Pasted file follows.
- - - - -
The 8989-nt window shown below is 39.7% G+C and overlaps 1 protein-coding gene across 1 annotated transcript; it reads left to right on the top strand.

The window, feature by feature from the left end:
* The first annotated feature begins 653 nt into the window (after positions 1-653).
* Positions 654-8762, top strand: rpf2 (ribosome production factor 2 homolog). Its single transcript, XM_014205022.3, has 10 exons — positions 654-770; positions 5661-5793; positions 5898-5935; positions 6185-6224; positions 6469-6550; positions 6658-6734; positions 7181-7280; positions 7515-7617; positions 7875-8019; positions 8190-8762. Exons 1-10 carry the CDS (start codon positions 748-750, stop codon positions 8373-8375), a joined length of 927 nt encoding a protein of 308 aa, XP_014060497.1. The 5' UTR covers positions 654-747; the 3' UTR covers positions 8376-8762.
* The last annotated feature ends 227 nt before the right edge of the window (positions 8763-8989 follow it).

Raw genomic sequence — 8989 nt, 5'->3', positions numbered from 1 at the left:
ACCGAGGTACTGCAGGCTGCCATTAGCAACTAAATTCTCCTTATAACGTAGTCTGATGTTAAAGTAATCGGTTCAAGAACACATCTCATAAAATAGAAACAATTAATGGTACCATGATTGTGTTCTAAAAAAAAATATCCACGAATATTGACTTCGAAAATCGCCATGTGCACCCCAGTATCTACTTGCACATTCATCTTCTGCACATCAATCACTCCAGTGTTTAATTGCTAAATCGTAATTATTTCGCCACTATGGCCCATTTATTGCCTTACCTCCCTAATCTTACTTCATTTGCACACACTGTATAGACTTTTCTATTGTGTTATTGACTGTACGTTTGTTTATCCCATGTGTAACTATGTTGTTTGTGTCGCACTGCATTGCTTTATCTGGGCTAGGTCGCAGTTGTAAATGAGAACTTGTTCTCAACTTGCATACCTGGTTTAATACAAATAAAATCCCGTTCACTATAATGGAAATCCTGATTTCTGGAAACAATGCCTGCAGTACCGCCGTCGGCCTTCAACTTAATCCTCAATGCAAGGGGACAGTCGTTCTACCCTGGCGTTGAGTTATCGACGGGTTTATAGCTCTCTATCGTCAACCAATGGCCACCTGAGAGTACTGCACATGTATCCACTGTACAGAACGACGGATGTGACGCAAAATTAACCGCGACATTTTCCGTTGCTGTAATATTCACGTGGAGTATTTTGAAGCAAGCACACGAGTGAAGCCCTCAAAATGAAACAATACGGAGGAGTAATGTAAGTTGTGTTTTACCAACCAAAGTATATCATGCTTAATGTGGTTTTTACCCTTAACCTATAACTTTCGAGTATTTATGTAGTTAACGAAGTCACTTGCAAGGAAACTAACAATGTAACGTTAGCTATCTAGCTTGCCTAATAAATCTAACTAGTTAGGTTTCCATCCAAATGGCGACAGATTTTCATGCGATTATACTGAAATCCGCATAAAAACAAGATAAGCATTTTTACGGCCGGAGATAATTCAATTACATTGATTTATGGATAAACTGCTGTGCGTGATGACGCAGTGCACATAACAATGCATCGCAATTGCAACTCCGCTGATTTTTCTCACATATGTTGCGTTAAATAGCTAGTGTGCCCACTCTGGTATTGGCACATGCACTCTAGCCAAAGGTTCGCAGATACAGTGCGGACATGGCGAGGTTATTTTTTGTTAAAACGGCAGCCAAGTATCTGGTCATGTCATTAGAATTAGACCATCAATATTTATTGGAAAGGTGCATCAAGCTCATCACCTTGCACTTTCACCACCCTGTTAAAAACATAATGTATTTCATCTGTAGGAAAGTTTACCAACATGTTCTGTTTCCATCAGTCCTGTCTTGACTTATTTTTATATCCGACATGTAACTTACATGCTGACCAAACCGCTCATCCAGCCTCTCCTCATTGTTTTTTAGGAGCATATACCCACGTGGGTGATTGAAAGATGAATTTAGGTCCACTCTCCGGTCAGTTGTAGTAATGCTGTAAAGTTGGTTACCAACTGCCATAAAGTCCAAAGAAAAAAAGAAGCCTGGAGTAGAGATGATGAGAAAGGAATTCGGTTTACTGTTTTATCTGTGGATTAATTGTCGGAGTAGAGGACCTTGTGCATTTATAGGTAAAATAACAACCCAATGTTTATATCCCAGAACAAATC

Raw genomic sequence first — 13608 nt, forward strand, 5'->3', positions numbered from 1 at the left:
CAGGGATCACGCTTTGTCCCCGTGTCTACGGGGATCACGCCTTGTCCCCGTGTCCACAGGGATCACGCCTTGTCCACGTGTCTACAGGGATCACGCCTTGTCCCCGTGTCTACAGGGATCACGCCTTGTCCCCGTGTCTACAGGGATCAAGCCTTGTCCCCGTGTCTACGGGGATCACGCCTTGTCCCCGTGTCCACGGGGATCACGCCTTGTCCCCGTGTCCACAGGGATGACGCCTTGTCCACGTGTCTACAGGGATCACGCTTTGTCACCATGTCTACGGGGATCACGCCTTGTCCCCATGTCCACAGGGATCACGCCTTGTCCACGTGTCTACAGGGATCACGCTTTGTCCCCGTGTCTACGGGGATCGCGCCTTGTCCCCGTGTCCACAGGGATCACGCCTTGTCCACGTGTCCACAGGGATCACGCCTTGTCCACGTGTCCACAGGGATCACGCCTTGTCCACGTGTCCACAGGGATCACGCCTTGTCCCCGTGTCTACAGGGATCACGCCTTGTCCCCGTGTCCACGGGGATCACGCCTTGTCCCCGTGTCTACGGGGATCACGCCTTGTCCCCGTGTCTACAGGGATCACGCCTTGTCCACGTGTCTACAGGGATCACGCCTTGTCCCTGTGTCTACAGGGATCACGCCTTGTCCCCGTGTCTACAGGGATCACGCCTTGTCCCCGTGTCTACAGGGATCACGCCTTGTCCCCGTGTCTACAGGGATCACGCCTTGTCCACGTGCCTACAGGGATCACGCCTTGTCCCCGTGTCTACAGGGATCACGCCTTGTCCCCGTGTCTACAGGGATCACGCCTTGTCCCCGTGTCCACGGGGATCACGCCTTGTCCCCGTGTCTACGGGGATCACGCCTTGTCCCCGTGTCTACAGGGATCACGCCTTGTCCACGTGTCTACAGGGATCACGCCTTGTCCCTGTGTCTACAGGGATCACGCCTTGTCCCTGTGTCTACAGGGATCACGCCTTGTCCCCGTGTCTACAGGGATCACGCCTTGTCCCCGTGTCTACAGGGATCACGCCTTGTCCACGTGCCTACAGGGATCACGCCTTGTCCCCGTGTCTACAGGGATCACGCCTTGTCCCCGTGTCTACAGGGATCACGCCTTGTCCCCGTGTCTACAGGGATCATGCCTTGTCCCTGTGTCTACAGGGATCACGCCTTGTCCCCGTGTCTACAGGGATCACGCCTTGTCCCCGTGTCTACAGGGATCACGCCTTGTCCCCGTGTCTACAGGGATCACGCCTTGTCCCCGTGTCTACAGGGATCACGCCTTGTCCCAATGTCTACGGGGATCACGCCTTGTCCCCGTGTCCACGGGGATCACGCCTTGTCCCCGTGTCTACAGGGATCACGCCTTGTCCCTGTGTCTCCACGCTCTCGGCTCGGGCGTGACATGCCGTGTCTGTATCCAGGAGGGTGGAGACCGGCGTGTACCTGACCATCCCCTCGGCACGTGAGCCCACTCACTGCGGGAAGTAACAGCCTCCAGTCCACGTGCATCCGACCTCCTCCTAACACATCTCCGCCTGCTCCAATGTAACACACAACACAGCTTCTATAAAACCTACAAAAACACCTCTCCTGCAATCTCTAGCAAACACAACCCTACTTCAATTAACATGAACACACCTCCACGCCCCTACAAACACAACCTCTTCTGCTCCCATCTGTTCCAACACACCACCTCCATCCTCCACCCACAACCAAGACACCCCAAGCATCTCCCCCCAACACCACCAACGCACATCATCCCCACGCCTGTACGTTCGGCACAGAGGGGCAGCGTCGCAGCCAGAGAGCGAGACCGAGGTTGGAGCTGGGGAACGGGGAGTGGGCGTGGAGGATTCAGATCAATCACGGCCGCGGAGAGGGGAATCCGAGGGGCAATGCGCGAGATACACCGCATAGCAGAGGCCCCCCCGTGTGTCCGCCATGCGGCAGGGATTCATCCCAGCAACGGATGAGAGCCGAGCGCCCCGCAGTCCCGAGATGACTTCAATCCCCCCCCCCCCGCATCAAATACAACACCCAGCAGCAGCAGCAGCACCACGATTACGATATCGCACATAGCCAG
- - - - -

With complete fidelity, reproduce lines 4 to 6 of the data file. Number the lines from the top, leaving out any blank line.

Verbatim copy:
* Positions 654-8762, top strand: rpf2 (ribosome production factor 2 homolog). Its single transcript, XM_014205022.3, has 10 exons — positions 654-770; positions 5661-5793; positions 5898-5935; positions 6185-6224; positions 6469-6550; positions 6658-6734; positions 7181-7280; positions 7515-7617; positions 7875-8019; positions 8190-8762. Exons 1-10 carry the CDS (start codon positions 748-750, stop codon positions 8373-8375), a joined length of 927 nt encoding a protein of 308 aa, XP_014060497.1. The 5' UTR covers positions 654-747; the 3' UTR covers positions 8376-8762.
* The last annotated feature ends 227 nt before the right edge of the window (positions 8763-8989 follow it).

Raw genomic sequence — 8989 nt, 5'->3', positions numbered from 1 at the left: